Shyu's solo album, Inner Chapters (Chiuyen Music 2010), is another culmination of sorts, resulting from her research in Cuba, Brazil, Taiwan, and China. The finished project is a diverse and almost startling collection of multicultural folksongs and modern jazz tone poems, with tracks such as "Qemaiaqaiam (Women Sing)" that bristle with unfettered, raw energy. The album also features a number of instruments played by Shyu, including piano, a two-stringed, banjo-like moon lute and two-stringed, violin-esque erhu. Shyu's current involvement in solo performance comes out of both musical vision and necessity.
"I've just started to do solo performances as of recently. A few years ago, I was just sharing my research that I had collected for Taiwanese American community centers, and it was all very functional within the community. I was talking about my experiences and drawing in people my age. I was afraid to do that kind of thing in New York as opposed to San Diego. At some point, I wanted to do something more than arrange a folk song. I was actually trying to song-write. The other instruments came out of the limitations of getting a band together. Sometimes it's just easier to do solo. The solo performances also allow me to work on my weaknesses, like singing and improvising one line while playing other contrapuntal lines in each hand on the piano. I'm also writing new music on the instruments. With the moon lute, even in Taiwan, they're just playing it in this very traditional way, but there's so much more than can be done with it, especially with the tuning and strokes. I'm not quite there with the electronics."
To this, Bleckmann wryly comments: "Don't do it. It's such a drag to schlep all that equipment around the world!"
Shyu has also brought her conception to the New York scene in quartet format. Rounded out by alto saxophonist David Binney, drummer Dan Weiss and bassist Thomas Morgan, Shyu's Jade Tongue introduces the aspect of interplay to an already-complex structure of storytelling and improvisation. The quartet performed at the 2011 Winter Jazzfest (with John Hebert subbing on bass) in a singular, multi-layered performance.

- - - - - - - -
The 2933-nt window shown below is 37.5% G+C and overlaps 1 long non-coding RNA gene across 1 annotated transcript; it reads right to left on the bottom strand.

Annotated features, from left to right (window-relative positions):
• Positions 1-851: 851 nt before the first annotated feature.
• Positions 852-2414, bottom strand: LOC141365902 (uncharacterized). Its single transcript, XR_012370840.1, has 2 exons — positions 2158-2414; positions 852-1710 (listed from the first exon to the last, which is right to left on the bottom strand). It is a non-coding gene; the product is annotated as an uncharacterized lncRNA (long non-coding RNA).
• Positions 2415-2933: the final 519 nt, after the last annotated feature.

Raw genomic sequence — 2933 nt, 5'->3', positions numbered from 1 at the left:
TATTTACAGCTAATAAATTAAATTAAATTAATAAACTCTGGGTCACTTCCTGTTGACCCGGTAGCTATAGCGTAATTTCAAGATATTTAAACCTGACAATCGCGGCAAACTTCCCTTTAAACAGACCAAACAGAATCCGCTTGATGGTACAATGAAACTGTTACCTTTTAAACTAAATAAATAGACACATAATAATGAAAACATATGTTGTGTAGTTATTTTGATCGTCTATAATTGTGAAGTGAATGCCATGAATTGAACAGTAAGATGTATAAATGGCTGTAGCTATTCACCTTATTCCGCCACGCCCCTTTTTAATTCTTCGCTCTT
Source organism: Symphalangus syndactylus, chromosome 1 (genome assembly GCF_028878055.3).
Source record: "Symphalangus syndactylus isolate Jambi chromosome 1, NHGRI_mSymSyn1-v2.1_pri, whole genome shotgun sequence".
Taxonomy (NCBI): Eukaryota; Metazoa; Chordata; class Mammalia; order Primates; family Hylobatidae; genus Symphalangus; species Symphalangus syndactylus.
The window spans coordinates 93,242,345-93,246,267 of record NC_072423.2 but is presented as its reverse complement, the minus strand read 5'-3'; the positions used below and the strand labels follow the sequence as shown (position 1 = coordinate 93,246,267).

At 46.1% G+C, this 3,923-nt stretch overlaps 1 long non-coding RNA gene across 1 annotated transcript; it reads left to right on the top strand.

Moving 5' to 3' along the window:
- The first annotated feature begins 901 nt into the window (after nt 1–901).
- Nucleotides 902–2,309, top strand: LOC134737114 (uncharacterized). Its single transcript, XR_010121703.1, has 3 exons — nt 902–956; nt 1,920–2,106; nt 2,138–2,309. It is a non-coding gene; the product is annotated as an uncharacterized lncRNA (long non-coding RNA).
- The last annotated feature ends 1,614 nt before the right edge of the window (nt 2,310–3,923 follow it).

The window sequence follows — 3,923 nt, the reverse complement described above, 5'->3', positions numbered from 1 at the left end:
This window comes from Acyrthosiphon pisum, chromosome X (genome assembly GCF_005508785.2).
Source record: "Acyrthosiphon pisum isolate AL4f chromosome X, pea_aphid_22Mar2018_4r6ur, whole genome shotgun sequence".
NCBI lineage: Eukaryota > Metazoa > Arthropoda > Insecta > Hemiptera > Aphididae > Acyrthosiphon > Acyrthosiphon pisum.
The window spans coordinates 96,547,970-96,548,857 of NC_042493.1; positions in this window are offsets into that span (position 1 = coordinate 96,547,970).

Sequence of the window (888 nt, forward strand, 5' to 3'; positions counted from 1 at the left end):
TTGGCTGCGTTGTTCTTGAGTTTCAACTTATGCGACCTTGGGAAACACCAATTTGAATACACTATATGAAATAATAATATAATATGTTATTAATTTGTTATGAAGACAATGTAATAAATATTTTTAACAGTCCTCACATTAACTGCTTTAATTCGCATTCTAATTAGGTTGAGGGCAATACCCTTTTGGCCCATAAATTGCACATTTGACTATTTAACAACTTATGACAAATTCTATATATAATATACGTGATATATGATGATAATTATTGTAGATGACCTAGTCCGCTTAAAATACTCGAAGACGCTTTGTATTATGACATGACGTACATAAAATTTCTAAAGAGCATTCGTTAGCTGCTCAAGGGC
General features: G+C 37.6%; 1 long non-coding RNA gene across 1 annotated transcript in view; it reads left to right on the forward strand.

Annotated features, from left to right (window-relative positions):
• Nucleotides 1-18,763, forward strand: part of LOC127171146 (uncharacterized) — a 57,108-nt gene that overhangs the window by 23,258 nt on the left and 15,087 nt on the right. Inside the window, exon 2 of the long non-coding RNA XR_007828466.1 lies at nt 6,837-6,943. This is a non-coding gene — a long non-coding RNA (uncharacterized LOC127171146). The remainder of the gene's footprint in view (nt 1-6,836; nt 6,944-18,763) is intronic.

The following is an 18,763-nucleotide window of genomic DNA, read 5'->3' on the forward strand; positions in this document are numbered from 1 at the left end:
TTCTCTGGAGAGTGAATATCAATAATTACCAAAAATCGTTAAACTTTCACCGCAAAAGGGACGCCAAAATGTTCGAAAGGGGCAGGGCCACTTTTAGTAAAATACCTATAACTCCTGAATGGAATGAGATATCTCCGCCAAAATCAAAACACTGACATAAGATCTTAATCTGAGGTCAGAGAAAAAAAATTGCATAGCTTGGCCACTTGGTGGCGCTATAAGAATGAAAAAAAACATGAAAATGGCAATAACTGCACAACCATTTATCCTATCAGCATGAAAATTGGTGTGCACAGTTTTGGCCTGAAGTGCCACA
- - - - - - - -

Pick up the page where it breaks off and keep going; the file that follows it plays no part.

Breaking down her process beginning from her first inspiration for improvisational storytelling, Shyu says: "First, I want to talk about my friend Kokayi. He's a great free-stylist and a true rapper. I picked his brain after meeting him through Steve, and he encouraged me to start improvising against a pulse about objects around me, just to practice creating a story. What I've loved to do recently is create harmonic structures, inside of which I can improvise voice-leading lines where a saxophonist might improvise, but I'm attaching text to these lines in an organic way. So at Winter Jazz fest, it was about Chinese laborers in Cuba. I found this text years ago, in my studies, and I decided that it needed to be heard by people other than academics and anthropology students. I would sing a phrase, and Dave Binney would react to it, so it's improvisation but there's structure, harmony, and the rhythm is precise. The drum chant came from the text also."
Jen Shyu and Jade Tongue, from left:
Jen Shyu. Thomas Morgan, Dan Weiss, David Binney
The written narrative entwined into the performance is crucial, but it's not mandatory for the Jade Tongue musicians to be in lockstep with the original intention. "Danny [Weiss] is very deep; there are not a lot of musicians like him on the scene. But I tend not to talk to the band too much about what one song means or the other. I like to have different perspectives on each piece. If they're interested, I'll share with them. Thomas Morgan is always very curious; he's very into languages and taught himself Esperanto, for example."